Other issues involved here are numerous, not least those emanating from the lack of legal definition of “common-law spouse” or “common-law partner”.

How long will a couple have to live together before they can legitimately call themselves “common-law husband and wife” – 10 years, five years,one year…last night?

In the UK there is no legal determination of the required period of time and so schemes – quite apart from the financial considerations of having to pay many more claimant survivors – have tended to avoid committing or even allowing the trustees to make suchpayments to any adult dependants other than legally married spouses.

Giving the trustees discretion in this matter leaves them vulnerable to protracted arguments with rejected claimants.

So, what does all this have to do with financial advisers?

First, advisers should be aware when assessing the overall financial planning situation and needs of a couple in a common-law relationship, that a survivor&#39s pension may not always be paid on the death of a scheme member.

Scheme rules should be checked. The answer may be in the scheme member&#39s booklet but will often require further correspondence with the scheme provider.

If it is discovered that no such pension would be payable, the need for additional life insurance may be seen to become more obvious and immediate.

Second, an increasing number of life insurance companies are offering “joint-life” pension annuities with a survivor&#39s pension being payable to a named common-law partner. The annuity rate is, of course, lower than the rate for a single life annuity.

Advisers considering such an annuity should be aware that the insurance companies are bound by the Inland Revenue rule of “financial dependency” in these cases, just as with occupational pension schemes.

So the annuitant may suffer from a lower income while still alive, foregoing part of his/her annuity to buy a survivor&#39s pension which may never be allowed to become payable, if the named partner cannot demonstrate financial dependency at the date of the annuitant&#39s death.

Third, there is the situation where a scheme will not consider paying a dependant&#39s pension to a common-law partner. Advisers assessing the appropriateness of a pension transfer for someone in this position should note the absence of dependant&#39s pension benefits if the client remains in the existing sch-eme, in contrast to the much enhanced death benefits to be had from a transfer to a private pension arrangement.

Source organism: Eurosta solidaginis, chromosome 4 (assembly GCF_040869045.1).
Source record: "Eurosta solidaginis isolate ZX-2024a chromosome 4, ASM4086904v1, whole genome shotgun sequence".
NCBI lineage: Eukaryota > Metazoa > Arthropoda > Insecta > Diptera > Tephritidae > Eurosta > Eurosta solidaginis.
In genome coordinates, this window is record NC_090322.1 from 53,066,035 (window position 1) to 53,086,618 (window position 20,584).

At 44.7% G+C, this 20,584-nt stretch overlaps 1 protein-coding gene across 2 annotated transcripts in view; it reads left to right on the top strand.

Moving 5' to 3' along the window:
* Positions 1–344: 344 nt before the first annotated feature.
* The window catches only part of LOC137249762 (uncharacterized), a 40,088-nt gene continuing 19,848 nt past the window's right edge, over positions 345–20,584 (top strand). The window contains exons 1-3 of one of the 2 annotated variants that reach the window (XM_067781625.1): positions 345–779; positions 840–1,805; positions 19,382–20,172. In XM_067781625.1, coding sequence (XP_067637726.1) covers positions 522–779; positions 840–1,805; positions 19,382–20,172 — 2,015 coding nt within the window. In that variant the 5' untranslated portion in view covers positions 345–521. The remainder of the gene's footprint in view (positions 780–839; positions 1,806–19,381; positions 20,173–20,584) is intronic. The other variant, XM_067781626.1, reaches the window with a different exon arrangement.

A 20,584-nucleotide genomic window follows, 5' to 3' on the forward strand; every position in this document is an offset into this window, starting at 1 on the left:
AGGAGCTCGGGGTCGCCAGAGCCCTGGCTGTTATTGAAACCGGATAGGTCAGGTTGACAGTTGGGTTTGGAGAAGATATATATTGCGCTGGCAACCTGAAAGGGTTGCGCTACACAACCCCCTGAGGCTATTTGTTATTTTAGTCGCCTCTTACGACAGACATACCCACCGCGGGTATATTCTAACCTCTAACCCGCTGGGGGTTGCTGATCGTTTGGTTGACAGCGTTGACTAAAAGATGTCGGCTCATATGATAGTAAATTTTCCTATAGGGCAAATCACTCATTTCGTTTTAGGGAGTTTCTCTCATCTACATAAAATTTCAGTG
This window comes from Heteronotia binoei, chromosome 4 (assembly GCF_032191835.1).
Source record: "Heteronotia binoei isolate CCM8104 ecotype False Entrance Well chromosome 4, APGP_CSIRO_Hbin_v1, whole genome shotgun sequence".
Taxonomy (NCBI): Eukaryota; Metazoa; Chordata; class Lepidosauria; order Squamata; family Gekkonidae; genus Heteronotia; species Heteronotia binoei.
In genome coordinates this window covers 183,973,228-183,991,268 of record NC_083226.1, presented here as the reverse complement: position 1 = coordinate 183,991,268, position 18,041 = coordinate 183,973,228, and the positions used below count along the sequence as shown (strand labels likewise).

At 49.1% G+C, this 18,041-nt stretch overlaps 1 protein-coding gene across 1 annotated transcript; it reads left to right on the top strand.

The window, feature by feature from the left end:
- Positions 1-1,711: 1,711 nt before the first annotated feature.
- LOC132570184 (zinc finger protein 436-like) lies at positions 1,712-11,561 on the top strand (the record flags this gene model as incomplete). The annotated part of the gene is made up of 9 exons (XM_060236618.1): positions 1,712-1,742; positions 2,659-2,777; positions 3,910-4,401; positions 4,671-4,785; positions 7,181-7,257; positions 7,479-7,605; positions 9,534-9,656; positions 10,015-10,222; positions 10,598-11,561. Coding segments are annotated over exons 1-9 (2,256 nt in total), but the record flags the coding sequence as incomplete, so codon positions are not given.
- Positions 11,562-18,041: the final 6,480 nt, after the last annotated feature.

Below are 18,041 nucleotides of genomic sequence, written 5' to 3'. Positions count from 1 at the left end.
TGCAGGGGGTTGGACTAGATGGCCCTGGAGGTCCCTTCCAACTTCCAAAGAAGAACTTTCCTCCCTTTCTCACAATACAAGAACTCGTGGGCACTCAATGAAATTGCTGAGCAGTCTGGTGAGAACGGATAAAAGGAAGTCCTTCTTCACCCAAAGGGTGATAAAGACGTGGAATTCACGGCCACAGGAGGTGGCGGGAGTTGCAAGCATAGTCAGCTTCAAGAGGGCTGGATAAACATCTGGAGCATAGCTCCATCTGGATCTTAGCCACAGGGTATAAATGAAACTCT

The Scottish situation

The situation in Scotland in this respect is a little way ahead of the rest of the UK.

Besides having (as elsewhere in the UK) the concept of common-law relationships, there is also the opportunity of an unmarried couple to go to court to deem them recognised in law – although not in the church – as being or (and read these next few words very carefully) to have been legally married.

The court requires evidence to prompt their app-roval, not dissimilar to the evidence called for by pension scheme trustees seeking to exercise their discretion in pension scheme payments. If the court is satisfied with this evidence, then the couple&#39s relationship will be recognised in law as being equivalent to a formal marriage, bringing potential inheritance tax benefits on the death of one of the spouses.

Also, particularly important for this series of articles, pension schemes will be required to recognise a surviving partner for survivor&#39s pension benefits.

This removes them from any problem with trustees&#39 discretion, including scheme refusal to pay a common-law spouse.

Thus, Scottish law potentially tidies up the uncertainty which can be prevalent elsewhere in the UK.

More about this Scottish law next week, when I look at some of the reasons why I believe it may be shipped south to the rest of the UK in the not too far future.

I will also extend the discussion to the even more contentious arena of same-sex relationships.

Keith Popplewell is managing director of Professional Briefing